Sun, 02 Jan 2011 12:25:15 +0000
17-month-old Max Matthews is called the UK’s first “savior sibling.” Max was conceived for the express purpose of saving his 9-year-old sister’s life. Blood taken from Max’s umbilical cord and bone marrow was used in a transplant for Megan, who suffers from Fanconi anemia and was not expected to live beyond 7 years old.
As reported by the Daily Mail’s Rachel Ellis, December 22, 2010:
His Christmas present for his big sister has been months in the making. Toddler Max Matthews has given nine-year-old Megan the ultimate gift – a cure for the life-threatening disease she has suffered from since birth. He became the first ‘saviour sibling’ to be created in the UK after doctors cultivated embryos that could provide stem cells to treat Megan’s condition.
Now, blood taken from 17-month-old Max’s umbilical cord and bone marrow has been successfully used in a transplant for Megan…. The £6,000 procedure that led to Max’s birth was paid for by the NHS [National Health Service] as a last chance to help Megan….
Opponents have argued that screening embryos and creating ‘designer’ babies to save a sibling’s life meddles with nature and risks turning children into commodities. But the Matthews family, from King’s Lynn, Norfolk, reject the criticism. Mrs Matthews said: ‘There is no question that we have done the right thing. Max completed our family and gave his sister the chance of a normal life. It has triggered a really special bond between them – they are always together and it is lovely to see.’
Mrs Matthews and husband Andy, 40, a machine operator, decided to try to create a saviour sibling after Megan was diagnosed with Fanconi anaemia Type C when she was three. Her condition was so severe that doctors gave her only four years to live. The disease predisposes sufferers to cancer, leukaemia and kidney problems and causes bone marrow failure, which means any infection can be life-threatening.
Megan’s only chance of a cure was a bone marrow transplant, but checks on her older brother Stuart, 11, who is free of the disease, and the world bone marrow register, failed to find a match.
Mrs Matthews, a former nanny, said: ‘We always wanted three children. The only reason we didn’t have another child after Megan was that there was a one in four chance we could pass the disease on because both me and my husband are carriers.’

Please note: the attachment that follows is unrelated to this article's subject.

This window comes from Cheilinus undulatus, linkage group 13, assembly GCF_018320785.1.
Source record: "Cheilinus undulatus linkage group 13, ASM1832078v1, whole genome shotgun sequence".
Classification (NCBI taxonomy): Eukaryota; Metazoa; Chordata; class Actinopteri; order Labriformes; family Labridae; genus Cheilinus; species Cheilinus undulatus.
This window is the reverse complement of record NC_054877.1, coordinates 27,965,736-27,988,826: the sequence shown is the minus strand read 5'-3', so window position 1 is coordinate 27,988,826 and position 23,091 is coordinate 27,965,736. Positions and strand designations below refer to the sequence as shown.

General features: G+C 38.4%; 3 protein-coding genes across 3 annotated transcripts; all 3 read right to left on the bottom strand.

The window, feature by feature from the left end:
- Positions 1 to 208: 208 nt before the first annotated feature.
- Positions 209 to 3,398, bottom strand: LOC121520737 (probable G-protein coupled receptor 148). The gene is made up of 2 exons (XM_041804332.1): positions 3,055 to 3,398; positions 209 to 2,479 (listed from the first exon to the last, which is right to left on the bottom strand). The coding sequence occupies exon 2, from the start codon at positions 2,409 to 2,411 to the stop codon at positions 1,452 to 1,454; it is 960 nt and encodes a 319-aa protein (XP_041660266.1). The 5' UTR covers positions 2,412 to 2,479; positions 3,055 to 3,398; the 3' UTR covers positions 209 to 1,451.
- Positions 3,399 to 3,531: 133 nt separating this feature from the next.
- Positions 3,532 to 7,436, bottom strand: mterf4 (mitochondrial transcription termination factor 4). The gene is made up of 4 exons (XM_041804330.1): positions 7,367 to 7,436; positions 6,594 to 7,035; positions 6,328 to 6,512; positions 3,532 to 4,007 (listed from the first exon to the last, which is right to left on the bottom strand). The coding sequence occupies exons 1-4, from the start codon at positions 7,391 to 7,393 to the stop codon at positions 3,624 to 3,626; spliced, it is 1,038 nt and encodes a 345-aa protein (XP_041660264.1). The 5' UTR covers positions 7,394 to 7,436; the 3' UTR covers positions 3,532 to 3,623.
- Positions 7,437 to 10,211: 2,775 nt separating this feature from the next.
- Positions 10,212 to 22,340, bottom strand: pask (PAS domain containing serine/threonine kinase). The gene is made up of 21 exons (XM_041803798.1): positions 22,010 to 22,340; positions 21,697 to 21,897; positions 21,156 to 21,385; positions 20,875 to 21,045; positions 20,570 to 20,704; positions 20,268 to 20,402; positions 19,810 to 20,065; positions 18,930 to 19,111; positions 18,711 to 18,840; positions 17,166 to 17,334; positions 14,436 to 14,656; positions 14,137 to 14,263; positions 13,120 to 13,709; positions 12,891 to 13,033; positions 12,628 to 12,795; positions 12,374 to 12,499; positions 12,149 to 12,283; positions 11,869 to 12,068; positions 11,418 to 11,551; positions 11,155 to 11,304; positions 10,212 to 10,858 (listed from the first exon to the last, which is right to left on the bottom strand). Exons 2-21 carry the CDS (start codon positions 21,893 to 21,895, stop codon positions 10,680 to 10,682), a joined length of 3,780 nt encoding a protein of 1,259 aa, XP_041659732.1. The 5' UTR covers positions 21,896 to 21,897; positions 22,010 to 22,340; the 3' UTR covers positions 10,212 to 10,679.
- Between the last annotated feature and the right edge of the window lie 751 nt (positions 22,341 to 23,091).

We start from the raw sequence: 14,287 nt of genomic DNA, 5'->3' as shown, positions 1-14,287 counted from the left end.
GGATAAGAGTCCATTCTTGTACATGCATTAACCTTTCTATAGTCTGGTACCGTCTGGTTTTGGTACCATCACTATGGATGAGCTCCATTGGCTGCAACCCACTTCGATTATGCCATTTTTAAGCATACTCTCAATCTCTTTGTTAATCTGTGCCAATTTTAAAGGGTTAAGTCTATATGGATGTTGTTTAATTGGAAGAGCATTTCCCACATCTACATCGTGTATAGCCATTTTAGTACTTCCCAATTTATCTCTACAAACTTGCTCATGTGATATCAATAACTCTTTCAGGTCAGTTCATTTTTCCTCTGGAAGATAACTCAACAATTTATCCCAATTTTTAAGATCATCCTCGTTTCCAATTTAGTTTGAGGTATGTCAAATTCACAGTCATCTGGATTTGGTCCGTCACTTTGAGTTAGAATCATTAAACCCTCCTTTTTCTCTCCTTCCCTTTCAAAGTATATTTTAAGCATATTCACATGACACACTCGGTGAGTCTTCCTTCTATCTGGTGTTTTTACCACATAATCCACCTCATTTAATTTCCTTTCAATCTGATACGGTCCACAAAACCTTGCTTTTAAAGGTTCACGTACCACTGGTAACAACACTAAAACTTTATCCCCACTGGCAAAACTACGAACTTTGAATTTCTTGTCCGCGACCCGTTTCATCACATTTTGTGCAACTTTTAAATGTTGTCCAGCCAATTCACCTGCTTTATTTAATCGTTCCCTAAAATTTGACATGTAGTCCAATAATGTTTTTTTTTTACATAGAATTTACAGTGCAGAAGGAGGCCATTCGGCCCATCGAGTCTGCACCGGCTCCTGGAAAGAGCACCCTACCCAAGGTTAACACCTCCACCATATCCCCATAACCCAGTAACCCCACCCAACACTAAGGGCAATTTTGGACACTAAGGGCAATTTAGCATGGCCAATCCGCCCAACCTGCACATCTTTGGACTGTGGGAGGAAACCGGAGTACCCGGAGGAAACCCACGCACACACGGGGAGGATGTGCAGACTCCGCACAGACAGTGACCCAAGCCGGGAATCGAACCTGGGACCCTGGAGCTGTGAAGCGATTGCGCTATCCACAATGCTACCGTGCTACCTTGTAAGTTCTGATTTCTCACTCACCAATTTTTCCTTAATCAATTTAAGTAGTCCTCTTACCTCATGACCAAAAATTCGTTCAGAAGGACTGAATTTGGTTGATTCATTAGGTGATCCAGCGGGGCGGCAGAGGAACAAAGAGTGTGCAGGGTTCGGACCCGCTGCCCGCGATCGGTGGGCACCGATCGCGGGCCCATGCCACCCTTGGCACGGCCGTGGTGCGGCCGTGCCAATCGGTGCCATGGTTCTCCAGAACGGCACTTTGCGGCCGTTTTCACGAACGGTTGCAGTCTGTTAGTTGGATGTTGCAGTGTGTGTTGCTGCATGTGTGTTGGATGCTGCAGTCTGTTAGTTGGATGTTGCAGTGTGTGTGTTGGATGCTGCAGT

The couple underwent IVF, with the £6,000 bill met by the NHS, which decides funding in these circumstances on a case by case basis. The embryos were screened and suitable ones selected using a process called Pre-Implantation Genetic Diagnosis – the first time it has been carried out on British soil. The result was Max, born on July 22 last year.
…since the transplant, Megan has made astonishing progress. She was in hospital for just eight weeks – less than half the time doctors expected – and is doing so well she may be able to stop taking some of her medication early next year….
When Joseph e-mailed me this story, he asked for my reaction. Here are my thoughts:
1. Max did not give his consent to be conceived, born and have his blood harvested. This violates God’s law of Free Will.
2. Max was artificially conceived (IVF) for the express purpose of harvesting his stem cells from his umbilicial cord and bone marrow to aid his sister. This is in violation of philosopher Immanuel Kant’s Categorical Imperative, which states that a fundamental moral principle is that we should treat other people as ends, not means. Other people are not instruments to serve our self-interested ends. But Max was conceived to serve as the means toward his parents’ own end of “saving” their daughter’s life.
3. What happened to the other embryos that were conceived via IVF but not “chosen” to live, as Max was?
4. Why were British taxpayers made to pay for all this? We are not told what the total cost is, but the IVF alone cost UK taxpayers $9,355.80 (£6,000).
I’d be interested in what you think!